13 Awesome Sports the Olympics Killed

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1. Tug-of-war
> Year introduced: 1900
> Number of Olympics: 6
> Last played: 1920

The tug-of-war was first held during the 1900 Paris Olympics and was staged in six different Games as part of the wider track-and-field set of events. Winners included multinational teams: a Danish-and-Swedish team won in 1900 and a German-and-Swiss team won in 1906. Gold medal winners also included private clubs: the Milwaukee Athletic Club on behalf of the United States in 1904 and the City of London Police Club on behalf of Great Britain in 1908. During the 1908 Games in London, when British teams won gold, silver and bronze medals, controversy arose after the American manager accused the Liverpool Police Athletic Society team of wearing pronged boots following his team’s defeat.

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2. Alpinism
> Year introduced: 1932
> Number of Olympics: 2
> Last played: n/a

In 1924, at the first Winter Olympic Games in Chamonix, the first medals for Alpinism, or mountain climbing, were awarded. The event was not a traditional competition held while the Games were in session, but instead, medals were awarded to the individual or group that had achieved the most notable feat in mountaineering since the previous Games. The first medals were awarded to members of the unsuccessful 1922 British expedition to Mt. Everest. This included seven posthumous medals for those who had died. After two medals were awarded in 1936, there were no further mountaineering merits until the 1988 Calgary Games, when Reinhold Messner and Jerzy Kukuczka were honored for successfully summiting each of the 14 8,000-meter peaks.

3. Arts competition
> Year introduced: 1912
> Number of Olympics: 7
> Last played: 1948

Beginning at Stockholm in 1912, the Olympics included an arts competition. This was purportedly part of the vision that Pierre de Coubertin, who founded the International Olympic Committee (IOC) in 1894, had for the Olympic Games. De Coubertin would later win a gold medal himself, for literature, at the 1912 Games. In 1948, 25 nations sent artists to London to compete in architecture, painting, sculpture, literature and music; this was the last time arts would be featured in the Olympics. As the majority of artists competing were professionals, and the IOC opposed professional competitions at the time, the event was removed.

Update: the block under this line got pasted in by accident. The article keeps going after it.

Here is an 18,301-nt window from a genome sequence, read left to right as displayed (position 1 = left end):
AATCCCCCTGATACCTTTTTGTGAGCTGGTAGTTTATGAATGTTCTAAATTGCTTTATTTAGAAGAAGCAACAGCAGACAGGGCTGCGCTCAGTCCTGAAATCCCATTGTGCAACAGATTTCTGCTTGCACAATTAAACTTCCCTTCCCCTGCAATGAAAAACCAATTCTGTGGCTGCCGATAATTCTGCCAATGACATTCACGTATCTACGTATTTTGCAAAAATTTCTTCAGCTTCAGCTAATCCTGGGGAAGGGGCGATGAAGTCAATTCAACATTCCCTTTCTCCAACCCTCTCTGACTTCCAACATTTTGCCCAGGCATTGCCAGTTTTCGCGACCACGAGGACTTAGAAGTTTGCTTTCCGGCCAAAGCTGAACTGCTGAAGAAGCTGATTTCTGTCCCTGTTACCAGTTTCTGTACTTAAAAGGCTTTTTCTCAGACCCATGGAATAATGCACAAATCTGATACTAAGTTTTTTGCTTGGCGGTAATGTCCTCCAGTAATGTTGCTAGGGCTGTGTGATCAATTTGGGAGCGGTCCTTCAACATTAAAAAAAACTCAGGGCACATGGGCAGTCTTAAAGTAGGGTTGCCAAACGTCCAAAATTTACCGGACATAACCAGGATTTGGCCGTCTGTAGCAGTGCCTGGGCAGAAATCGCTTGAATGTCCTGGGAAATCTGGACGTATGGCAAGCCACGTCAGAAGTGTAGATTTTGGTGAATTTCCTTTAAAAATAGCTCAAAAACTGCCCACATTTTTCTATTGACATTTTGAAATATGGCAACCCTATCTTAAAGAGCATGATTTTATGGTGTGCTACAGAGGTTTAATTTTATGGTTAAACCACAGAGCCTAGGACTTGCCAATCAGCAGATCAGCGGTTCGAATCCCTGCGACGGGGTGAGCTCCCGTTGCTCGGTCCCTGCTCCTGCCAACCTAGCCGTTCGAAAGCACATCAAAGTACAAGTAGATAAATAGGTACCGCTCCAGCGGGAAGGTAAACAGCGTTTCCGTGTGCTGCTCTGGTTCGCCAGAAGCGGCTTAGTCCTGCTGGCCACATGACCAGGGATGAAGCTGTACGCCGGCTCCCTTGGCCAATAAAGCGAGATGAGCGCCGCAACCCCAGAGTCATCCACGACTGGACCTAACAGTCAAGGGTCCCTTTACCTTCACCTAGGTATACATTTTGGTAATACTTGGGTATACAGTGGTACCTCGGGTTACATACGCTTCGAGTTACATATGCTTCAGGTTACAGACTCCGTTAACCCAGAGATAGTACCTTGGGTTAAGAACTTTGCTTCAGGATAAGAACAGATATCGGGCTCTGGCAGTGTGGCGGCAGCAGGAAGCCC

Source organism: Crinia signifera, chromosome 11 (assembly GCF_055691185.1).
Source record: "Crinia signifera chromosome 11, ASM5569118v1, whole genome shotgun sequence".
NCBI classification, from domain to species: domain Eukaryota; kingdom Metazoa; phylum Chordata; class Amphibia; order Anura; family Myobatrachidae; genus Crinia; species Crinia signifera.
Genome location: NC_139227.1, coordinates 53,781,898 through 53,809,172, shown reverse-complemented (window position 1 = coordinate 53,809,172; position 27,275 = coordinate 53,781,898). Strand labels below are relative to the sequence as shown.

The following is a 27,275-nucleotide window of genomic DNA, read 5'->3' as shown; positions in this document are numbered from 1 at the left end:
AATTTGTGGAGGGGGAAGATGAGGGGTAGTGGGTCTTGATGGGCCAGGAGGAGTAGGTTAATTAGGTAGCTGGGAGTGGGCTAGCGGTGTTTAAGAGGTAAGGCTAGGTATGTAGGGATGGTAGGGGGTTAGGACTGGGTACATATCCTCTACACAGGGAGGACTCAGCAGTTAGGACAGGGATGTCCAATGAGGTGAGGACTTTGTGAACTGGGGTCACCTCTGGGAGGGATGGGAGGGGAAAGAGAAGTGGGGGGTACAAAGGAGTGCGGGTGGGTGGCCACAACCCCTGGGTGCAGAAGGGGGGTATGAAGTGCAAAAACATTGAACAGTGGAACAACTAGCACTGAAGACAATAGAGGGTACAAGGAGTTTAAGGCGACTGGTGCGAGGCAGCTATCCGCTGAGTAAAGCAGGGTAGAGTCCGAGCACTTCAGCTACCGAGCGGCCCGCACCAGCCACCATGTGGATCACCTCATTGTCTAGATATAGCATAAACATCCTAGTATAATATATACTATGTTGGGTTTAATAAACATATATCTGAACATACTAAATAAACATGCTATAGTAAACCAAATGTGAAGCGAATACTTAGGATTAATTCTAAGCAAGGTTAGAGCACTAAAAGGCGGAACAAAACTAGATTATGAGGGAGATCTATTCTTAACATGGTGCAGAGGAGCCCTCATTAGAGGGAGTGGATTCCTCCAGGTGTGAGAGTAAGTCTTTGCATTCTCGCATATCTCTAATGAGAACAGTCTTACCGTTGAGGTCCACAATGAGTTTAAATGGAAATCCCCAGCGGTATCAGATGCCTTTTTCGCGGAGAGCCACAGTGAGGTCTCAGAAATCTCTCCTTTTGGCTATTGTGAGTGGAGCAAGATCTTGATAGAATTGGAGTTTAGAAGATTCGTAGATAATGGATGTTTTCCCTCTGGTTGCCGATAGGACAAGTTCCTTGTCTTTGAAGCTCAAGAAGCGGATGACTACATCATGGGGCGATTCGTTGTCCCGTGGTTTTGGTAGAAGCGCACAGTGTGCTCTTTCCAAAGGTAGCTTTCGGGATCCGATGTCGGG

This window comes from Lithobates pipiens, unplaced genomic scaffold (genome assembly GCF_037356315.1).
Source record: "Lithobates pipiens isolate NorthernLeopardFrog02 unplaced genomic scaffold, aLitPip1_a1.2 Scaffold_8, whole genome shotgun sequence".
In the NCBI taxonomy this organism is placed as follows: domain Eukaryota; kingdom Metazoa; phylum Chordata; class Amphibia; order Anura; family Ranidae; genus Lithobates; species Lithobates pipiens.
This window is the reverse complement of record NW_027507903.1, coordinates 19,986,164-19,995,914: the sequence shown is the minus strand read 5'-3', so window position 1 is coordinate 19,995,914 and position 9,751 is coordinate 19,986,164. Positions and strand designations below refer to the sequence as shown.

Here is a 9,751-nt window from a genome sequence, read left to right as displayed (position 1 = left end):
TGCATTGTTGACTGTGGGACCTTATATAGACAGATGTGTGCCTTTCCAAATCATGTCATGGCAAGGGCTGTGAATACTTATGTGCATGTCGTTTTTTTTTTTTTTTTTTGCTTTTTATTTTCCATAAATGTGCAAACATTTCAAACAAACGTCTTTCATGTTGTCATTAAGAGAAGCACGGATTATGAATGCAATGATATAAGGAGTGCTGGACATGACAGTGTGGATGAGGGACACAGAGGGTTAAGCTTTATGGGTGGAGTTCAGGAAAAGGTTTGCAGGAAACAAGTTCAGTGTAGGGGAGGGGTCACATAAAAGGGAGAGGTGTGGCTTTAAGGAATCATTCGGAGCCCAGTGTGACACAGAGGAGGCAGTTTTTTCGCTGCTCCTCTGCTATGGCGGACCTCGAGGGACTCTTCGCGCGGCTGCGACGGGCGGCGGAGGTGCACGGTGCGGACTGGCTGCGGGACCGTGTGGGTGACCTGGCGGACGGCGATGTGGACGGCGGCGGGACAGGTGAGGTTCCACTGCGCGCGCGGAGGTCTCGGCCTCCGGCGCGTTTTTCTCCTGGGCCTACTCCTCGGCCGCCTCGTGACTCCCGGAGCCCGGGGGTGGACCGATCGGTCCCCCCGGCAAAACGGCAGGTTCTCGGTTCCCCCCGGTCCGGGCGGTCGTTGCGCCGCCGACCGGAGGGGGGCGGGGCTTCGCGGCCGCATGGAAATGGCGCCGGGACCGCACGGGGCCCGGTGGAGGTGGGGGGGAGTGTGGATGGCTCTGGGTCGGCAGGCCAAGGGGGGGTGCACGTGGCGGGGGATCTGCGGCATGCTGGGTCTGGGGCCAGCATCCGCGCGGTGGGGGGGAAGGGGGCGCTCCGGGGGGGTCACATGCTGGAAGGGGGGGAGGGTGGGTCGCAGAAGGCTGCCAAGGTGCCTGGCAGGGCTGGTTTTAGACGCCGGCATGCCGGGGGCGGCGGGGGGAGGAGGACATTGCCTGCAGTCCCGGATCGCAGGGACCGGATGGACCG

4. Cricket
> Year introduced: 1900
> Number of Olympics: 1
> Last played: 1900

In 1900, cricket was played as an Olympic sport in Paris, with only two participating teams, Great Britain and France, playing after Belgium and the Netherlands withdrew. Great Britain fielded a team consisting mostly of members of the Devon County Wanderers’ Club, many of them part-time players who had been on a tour of France. The French team was composed of many British expatriates who lived in Paris and competed in the Olympics under the name All-Paris. The game originally was intended to be included as part of the program in the first Olympics in 1896, but was removed due to a lack of participants.

5. Croquet
> Year introduced: 1900
> Number of Olympics: 1
> Last played: 1900

Croquet was featured only once — during the 1900 Olympics in Paris — as an official sport. Medals were awarded for both men’s individual one-ball and two-ball competitions, as well as a doubles contest. All six medals for individual competitors were won by France, as was the gold in doubles. The competition was also the first Olympic event in which women participated.

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6. Jeu de Paume
> Year introduced: 1908
> Number of Olympics: 1
> Last played: 1908

Jeu de Paume, meaning “game of the palm,” made its first and only appearance in 1908 in London. The aristocratic French sport is considered an early ancestor of tennis and was originally played with the palm of the hand instead of a racquet. In 1908, it was played with heavy wooden racquets and balls that had cork centers, which gave them very little bounce. American tycoon Jay Gould II won the gold medal, while competitors from Britain won both the silver and bronze.